Not long after the "water slug" incident, my buddy Keith and I were returning to the Sperry after having a couple of beers. This was still a period of relative inactivity and we were bored. As we approached the Sperry gangway, Keith pointed out several large empty wooden crates that had contained either 20mm or 40mm guns. Each box was a couple feet square at the end and 6 or 7 feet long. Keith said, "Let's make some kinda boat or canoe out of these boxes." "How come you always get the great ideas after two beers?" I thought it was really "beer talk;' but the next day Keith had a sketch of a blunt-nosed canoe with five gallon "alky" cans as out-riggers. We moved a couple of crates to the far end of the pier away from eyes, traffic and activities. We nosed around a paint locker on the pier and came up with a couple of almost empty tar buckets, and a handful of nails. We caulked all seams, mounted the out-rigger cans, made two paddles, and early next morning was ready to launch.
The launch site was from a pier 100 feet or more from the stern of the Sperry. Our boat was difficult to maneuver but we were delighted with our handiwork. We were able to paddle under the big pier where the Sperry was tied. This was great as we could get out of sight if we heard or saw someone coming. About mid-morning I remembered a dental appointment. Rather than paddle back to the end of the pier, we went to the stern of the Sperry where a ladder was hanging over the side. Keith said he would paddle back to the end of the pier and find a place to tie up, out of sight, and see me in the mess hall for lunch. My visit to the dentist didn't take Iong. His office was close to the Boat Deck so I headed for my favorite spot near the Bridge to have a look around before chow. I was amazed to see a flurry of activity on the Bridge. The Captain was there with several officers, a signalman, and the Chief Master at Arms. They were all looking through binoculars a couple of points off the starboard bow towards the middle of the harbor. Signals were flashing all over the place.
Remembering the recent emotional trauma of being ordered off the bridge at the time of the "water slug" incident, I wasn't anxious to get very close to this assemblage of brass. I heard someone say, What do you suppose it is?" "It looks like a man floating in some kind of wooden box. ''That last statement got my attention. My stomach muscles tightened into knots. I asked one of the Signalmen if I could have a quick look with his binoculars. To my horror, I saw poor Keith paddling like a mad man but tide and wind carried him farther into the middle of the harbor.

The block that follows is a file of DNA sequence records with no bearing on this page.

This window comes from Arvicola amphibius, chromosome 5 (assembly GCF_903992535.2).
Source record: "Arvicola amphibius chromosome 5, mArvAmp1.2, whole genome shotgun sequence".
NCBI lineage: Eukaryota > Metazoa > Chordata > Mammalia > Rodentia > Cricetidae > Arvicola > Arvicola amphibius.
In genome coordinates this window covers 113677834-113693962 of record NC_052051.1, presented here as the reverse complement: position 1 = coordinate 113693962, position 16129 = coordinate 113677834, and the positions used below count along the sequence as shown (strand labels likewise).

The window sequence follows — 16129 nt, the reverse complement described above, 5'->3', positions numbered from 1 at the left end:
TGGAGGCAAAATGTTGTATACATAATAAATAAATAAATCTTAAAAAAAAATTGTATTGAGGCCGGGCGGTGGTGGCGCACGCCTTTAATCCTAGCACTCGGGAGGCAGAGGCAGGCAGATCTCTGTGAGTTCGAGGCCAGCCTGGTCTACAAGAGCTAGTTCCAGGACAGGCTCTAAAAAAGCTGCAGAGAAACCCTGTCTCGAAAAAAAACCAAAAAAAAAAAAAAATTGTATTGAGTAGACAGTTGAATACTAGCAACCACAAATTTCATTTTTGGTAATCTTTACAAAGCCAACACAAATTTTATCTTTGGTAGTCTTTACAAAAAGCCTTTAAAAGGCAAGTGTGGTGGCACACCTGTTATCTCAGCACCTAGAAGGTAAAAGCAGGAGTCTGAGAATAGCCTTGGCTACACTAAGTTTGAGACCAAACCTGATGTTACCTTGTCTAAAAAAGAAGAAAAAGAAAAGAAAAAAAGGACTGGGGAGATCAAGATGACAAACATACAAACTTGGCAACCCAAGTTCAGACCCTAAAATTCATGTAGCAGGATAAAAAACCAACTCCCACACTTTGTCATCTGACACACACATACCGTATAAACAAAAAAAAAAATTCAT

Coming from the left, I saw a motor launch approaching with three or four Shore Patrolmen on board. I realized the whole harbor was on the verge of going to General Quarters with the intrusion of a strange, unidentified vessel. I heard the Captain say, "Whoever he is, he better not be from this ship." With that, the Shore Patrolmen threw a line to Keith and he pointed towards the Sperry. Somebody said, "My God, he's pointing this way," and the Captain said, through clenched teeth, "What the hell it that thing? If he's from this ship, he's headed for the brig. What an embarrassment."
The launch brought Keith over to the pier where the Sperry was docked. He untied the towline and tried to paddIe under the pier and disappear but the Chief Master at Arms was waiting for him and he surrendered without a struggle. I didn't sleep that night knowing I would soon join Keith in the brig. I was waiting far the loud speakers to announce, "Fireman James Allen report to the Officer of the Deck." A couple of days passed and nothing more was said. I heard Keith had been taken to the SickBay so I went there. They told me he was at the AlEA Heights Naval Hospital, Psychiatric Ward. On my next liberty, I hitchhiked to the hospital and there was Keith with a big grin on his face. He told me they would probably give him a medical discharge, and if I wanted out, he would tell them I helped build the boat. I was relieved to learn that my involvement was not known, but stupefied at the prospects of being discharged under these circumstances. If Keith was crazy, it was "like a fox." But within a couple of weeks I received a letter from him, postmarked "San Francisco, California;" saying he had returned stateside on the S.S. Lurline. He said they had taken him from the boat in a "mental hearse" (his words for an ambulance) to a Naval Hospital in San Francisco, and he expected to be discharged by the time I received his letter. The next letter was from the East Coast. Keith had joined the Merchant Marine and would be on Atlantic convoy duty.
Article excerpt copyright 1993 Polaris/US SubVets of WWII, Inc.